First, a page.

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When you’re deep in debt, it can be hard to see your way out. You want to learn how to pay off debt when you’re broke, but it feels impossible. Stop right there! Paying off debt is possible, no matter where you fall on the income range.
It might take you longer to get out of debt on a low income, but you can do it. You just have to have the right mindset, the right plan, and the right tools. So get excited about paying off your debt! A debt free future is full of possibilities and we can get there together.
Step 1: Decide You’re Really Going to Do This
You can’t just “want” to get out of debt. You have to decide, 100 percent, that you’re going to be debt free.
This step is especially important for those paying off debt on a low income. It’s going to take longer to pay off your debt, and that’s OK. That’s just how it is right now. You’re going to need lots of quick wins and motivation to keep you going, which is why I love the debt snowball method.
- Related: How to Live On a Tight Budget
Step 2: The Debt Snowball
Chances are you’ve heard of this before, but if not, here’s how it works. Make a list of all of your debts, including any credit card balances, vehicle loans, personal loans, etc. Anything you owe money on goes in this list. The only thing you don’t have to include here is your mortgage, unless you want to focus on paying that off too. Totally up to you!
Now put those debts in order from the lowest balance to the highest balance. Here’s an example I just made up:
- Capital One: $250
- Chase: $1,200
- Toyota Finance: $22,000
- Student Loans: $50,000
Your debt snowball probably won’t look as short or as neat as this example (mine sure doesn’t) but you get the idea. Just make sure each debt is on here starting with the lowest balance first.
Step 3: Focus On Just One Debt At a Time
This is the best part because you get to see some real progress fast! If we take the first item in our debt snowball example, the $250 credit card, that feels much more doable than all $73,450 of our total debt.
Remember, this step is all about keeping motivation up. If you try to pay a little extra on each of your debts, you’re going to lose steam fast when none of the numbers seem to really be going down. Instead, focus on one debt at a time and knock it out. (Do be sure to keep making minimum payments on everything you owe.) Take any extra money you have and throw it on the first item in your debt snowball.
Once you (quickly) get that first debt knocked out, celebrate! Then move on to the next debt on your debt snowball list. This time you’re going to add the minimum you were paying on your first debt, plus all the extra money you’ve got, to pay down the next debt.
As time goes on your “snowball” keeps getting bigger and bigger, and you’ll be able to pay off each debt quicker.
Step 4: Celebrate Your Wins
Every time you pay off one of your debts, you need to celebrate. This is just one more way to keep your motivation high and keep your mind on your debt payoff goal.
For some people, this step is actually kind of hard. Once you get into the habit of paying off debt, it can be hard to spend any extra money on yourself that could have gone to paying off debt. Resist the desire to skip this step!
Don’t worry — I don’t want you to spend a ton of effort or money on your celebrations. Think about what works for you. Would it make you the happiest woman alive to get a pedicure? There are some things you’ve probably given up temporarily to get out of debt. I personally love buying new hardback books, but at $25 or so a pop, it’s something I had to give up. Rewarding myself with a new book with each debt paid off would be a huge motivator for me!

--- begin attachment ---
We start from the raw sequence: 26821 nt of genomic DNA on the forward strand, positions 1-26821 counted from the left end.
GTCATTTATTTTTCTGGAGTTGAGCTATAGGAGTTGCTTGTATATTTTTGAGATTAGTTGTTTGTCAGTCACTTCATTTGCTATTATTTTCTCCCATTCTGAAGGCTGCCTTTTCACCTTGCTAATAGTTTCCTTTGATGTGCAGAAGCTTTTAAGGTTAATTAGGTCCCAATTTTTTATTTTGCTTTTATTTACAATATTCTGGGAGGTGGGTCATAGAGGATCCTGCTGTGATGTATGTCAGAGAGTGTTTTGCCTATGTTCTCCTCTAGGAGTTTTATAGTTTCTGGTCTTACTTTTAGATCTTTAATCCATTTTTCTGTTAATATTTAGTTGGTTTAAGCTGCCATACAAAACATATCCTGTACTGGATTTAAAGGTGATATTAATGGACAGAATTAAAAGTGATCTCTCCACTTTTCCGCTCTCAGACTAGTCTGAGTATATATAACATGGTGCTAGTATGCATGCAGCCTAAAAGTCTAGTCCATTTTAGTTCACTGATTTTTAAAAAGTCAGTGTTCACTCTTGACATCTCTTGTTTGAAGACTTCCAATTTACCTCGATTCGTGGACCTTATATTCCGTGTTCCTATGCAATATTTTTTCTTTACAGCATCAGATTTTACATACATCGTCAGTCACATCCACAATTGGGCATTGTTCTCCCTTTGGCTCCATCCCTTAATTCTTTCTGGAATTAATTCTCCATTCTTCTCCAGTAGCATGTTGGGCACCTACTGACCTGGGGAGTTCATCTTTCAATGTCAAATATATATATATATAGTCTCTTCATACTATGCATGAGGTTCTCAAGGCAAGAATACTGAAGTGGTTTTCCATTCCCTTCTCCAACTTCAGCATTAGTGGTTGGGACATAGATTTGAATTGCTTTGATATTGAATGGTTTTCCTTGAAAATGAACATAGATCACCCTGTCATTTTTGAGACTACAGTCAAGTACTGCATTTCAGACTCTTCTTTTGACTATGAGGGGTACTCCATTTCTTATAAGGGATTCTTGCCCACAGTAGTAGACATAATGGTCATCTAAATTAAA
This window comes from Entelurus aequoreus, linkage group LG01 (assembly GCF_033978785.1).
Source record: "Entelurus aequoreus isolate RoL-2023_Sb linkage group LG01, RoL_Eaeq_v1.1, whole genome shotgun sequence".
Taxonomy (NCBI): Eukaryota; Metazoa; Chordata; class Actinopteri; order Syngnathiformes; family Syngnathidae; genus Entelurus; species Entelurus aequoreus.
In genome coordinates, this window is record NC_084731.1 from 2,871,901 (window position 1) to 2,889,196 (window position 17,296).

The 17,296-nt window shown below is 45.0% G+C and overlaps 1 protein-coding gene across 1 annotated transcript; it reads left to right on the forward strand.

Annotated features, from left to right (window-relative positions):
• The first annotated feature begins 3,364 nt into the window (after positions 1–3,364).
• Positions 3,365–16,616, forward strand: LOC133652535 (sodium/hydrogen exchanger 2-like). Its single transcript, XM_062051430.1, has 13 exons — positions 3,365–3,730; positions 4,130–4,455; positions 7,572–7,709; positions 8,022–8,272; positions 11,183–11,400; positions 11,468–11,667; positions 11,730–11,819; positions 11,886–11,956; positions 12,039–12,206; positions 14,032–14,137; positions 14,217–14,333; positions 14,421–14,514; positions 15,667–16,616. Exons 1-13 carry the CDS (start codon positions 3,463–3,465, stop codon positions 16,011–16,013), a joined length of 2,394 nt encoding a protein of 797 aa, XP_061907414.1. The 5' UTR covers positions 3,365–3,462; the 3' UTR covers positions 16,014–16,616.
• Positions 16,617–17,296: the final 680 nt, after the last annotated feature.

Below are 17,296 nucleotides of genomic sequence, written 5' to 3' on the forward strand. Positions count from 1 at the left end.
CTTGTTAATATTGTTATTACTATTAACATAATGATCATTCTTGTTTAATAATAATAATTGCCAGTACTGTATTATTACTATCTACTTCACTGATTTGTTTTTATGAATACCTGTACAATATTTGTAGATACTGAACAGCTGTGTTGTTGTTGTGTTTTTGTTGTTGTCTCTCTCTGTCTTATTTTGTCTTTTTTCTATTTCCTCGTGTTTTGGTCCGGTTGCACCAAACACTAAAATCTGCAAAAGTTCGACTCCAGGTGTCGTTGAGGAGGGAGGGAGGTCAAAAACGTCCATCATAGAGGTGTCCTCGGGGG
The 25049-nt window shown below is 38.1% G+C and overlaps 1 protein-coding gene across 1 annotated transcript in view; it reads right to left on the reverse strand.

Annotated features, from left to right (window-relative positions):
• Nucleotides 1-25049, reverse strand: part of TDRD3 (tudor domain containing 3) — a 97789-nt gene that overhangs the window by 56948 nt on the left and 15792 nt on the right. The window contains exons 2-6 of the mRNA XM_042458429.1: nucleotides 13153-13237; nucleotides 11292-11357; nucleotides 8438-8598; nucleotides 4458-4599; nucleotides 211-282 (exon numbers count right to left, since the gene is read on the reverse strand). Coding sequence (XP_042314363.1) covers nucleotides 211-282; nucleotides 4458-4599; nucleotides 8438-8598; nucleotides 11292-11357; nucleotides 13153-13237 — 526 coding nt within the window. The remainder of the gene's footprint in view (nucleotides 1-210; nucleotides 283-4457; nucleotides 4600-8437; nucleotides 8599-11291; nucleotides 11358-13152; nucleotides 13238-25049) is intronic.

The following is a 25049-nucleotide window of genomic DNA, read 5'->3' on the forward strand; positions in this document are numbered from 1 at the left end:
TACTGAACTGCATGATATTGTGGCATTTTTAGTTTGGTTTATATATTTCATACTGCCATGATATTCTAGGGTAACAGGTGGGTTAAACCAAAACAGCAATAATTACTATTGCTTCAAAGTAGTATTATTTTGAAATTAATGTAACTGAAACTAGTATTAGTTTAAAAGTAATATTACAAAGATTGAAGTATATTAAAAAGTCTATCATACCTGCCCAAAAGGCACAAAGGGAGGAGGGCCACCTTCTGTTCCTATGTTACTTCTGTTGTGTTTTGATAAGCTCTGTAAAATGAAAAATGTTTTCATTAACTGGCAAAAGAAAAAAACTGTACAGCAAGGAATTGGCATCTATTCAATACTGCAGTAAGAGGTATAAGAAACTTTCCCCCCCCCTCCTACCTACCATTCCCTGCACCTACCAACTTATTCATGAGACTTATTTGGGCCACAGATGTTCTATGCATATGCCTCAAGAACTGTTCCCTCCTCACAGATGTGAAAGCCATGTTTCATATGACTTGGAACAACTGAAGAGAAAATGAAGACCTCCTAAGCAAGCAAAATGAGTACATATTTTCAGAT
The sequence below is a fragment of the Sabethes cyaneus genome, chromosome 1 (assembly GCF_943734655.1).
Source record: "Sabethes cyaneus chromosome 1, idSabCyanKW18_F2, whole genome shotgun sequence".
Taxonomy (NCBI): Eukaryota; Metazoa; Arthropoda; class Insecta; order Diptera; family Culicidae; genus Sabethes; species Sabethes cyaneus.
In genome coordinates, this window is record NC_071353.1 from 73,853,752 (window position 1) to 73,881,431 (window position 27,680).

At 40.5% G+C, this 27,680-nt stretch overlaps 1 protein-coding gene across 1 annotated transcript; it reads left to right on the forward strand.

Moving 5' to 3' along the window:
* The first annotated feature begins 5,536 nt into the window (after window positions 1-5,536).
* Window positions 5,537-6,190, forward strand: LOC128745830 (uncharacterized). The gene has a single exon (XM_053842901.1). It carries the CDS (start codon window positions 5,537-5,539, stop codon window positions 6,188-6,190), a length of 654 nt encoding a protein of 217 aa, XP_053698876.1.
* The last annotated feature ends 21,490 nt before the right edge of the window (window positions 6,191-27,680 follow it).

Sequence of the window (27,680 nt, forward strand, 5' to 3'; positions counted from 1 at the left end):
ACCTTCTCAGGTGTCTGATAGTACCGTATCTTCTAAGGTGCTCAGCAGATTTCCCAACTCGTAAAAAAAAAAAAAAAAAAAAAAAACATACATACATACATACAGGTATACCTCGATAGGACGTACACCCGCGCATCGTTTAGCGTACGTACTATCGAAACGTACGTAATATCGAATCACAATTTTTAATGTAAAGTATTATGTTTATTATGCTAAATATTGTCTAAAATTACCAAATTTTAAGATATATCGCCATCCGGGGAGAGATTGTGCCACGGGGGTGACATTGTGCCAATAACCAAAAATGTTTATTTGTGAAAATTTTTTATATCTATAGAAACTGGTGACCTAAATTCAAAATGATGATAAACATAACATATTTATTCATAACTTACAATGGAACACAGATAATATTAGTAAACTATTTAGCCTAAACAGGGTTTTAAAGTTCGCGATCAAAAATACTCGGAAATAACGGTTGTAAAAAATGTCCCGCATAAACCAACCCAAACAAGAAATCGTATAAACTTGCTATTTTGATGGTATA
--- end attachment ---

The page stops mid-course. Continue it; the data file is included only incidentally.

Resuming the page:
Pick a reward and make yourself follow through. I also find it super motivating to think about what we’ll do once we’ve paid off all of our debt. Taking the family to Disney? A trip to Hawaii? The sky is the limit!
Step 5: Bring In Some Extra Money
If you really want to get motivated and pay off your debt fast, consider taking on a side job. You can go the traditional route and wait tables, become a delivery driver, or work retail at the mall. Remember, it’s only temporary. You could also try your hand at working from home by doing some freelance writing, a remote customer service position, or starting your own blog.
One of my favorite ways to bring in extra money is by doing surveys. I literally do them in the evenings while we watch Netflix, and I give myself a small quota to do every day. My goal is to take enough surveys so that I can cash out for a gift card each month. By taking a few minutes each day, I feel like I’m helping our household pay for groceries, a dinner out, etc. This frees up money in our budget that we would pay toward those things to go towards paying off debt instead! You can sign up with Survey Junkie (my favorite for their clean and easy website) here.
Step 6: Free Up Some Money By Lowering Your Expenses
Finally, take a look at your monthly bills. If you’re already living on a low income, you may think your bills are as low as you can go. I encourage you to take a look anyway, and try to find anything that you can get even lower.
For example, I recently signed up to have my cell phone bill auto paid, and it saved me $10 a month on my bill. Every single dollar counts when it comes to paying off debt!
You Can Pay Off Debt When You’re Broke
With enough patience, budgeting, focus, and strategy, you will become debt free. Stick to the plan and keep your goal fresh in your mind always. Think about what you and your family will be able to do once you’re debt free. Print out pictures, trackers, anything to keep you motivated! Paying off debt with a low income is possible, and it can work for your family. You just gotta do the work and have fun along the way!
What do you do to keep yourself motivated to pay off debt? Leave a comment below!